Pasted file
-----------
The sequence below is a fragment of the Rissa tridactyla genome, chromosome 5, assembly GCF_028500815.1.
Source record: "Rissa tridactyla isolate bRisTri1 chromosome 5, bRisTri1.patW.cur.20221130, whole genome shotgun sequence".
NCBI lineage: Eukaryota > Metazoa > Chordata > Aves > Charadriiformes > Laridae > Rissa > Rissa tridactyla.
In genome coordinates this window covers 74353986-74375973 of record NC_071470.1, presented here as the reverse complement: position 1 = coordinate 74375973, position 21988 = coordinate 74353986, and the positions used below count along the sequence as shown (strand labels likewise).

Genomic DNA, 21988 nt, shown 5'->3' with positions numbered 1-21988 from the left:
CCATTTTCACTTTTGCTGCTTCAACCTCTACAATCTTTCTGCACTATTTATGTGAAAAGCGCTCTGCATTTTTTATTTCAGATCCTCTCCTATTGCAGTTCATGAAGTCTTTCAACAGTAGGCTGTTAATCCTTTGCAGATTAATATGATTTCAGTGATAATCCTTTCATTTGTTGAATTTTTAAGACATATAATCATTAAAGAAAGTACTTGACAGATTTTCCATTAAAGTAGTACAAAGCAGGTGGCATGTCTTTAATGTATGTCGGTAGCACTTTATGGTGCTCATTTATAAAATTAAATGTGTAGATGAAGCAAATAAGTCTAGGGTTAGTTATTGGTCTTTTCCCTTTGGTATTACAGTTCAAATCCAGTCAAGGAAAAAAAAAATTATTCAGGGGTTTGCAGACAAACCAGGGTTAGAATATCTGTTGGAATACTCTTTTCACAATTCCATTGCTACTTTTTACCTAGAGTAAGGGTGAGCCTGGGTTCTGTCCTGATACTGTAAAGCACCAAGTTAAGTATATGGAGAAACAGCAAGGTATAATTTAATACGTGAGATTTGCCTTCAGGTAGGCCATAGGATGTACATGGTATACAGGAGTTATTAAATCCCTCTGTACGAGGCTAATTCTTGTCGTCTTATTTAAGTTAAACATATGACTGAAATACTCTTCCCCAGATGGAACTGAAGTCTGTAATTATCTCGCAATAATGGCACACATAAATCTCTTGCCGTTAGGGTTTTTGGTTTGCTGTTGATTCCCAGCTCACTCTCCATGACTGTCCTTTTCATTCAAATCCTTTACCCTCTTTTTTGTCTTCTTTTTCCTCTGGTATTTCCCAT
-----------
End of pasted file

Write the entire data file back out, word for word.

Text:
The sequence below is a fragment of the Rissa tridactyla genome, chromosome 5, assembly GCF_028500815.1.
Source record: "Rissa tridactyla isolate bRisTri1 chromosome 5, bRisTri1.patW.cur.20221130, whole genome shotgun sequence".
NCBI lineage: Eukaryota > Metazoa > Chordata > Aves > Charadriiformes > Laridae > Rissa > Rissa tridactyla.
In genome coordinates this window covers 74353986-74375973 of record NC_071470.1, presented here as the reverse complement: position 1 = coordinate 74375973, position 21988 = coordinate 74353986, and the positions used below count along the sequence as shown (strand labels likewise).

Genomic DNA, 21988 nt, shown 5'->3' with positions numbered 1-21988 from the left:
CCATTTTCACTTTTGCTGCTTCAACCTCTACAATCTTTCTGCACTATTTATGTGAAAAGCGCTCTGCATTTTTTATTTCAGATCCTCTCCTATTGCAGTTCATGAAGTCTTTCAACAGTAGGCTGTTAATCCTTTGCAGATTAATATGATTTCAGTGATAATCCTTTCATTTGTTGAATTTTTAAGACATATAATCATTAAAGAAAGTACTTGACAGATTTTCCATTAAAGTAGTACAAAGCAGGTGGCATGTCTTTAATGTATGTCGGTAGCACTTTATGGTGCTCATTTATAAAATTAAATGTGTAGATGAAGCAAATAAGTCTAGGGTTAGTTATTGGTCTTTTCCCTTTGGTATTACAGTTCAAATCCAGTCAAGGAAAAAAAAAATTATTCAGGGGTTTGCAGACAAACCAGGGTTAGAATATCTGTTGGAATACTCTTTTCACAATTCCATTGCTACTTTTTACCTAGAGTAAGGGTGAGCCTGGGTTCTGTCCTGATACTGTAAAGCACCAAGTTAAGTATATGGAGAAACAGCAAGGTATAATTTAATACGTGAGATTTGCCTTCAGGTAGGCCATAGGATGTACATGGTATACAGGAGTTATTAAATCCCTCTGTACGAGGCTAATTCTTGTCGTCTTATTTAAGTTAAACATATGACTGAAATACTCTTCCCCAGATGGAACTGAAGTCTGTAATTATCTCGCAATAATGGCACACATAAATCTCTTGCCGTTAGGGTTTTTGGTTTGCTGTTGATTCCCAGCTCACTCTCCATGACTGTCCTTTTCATTCAAATCCTTTACCCTCTTTTTTGTCTTCTTTTTCCTCTGGTATTTCCCAT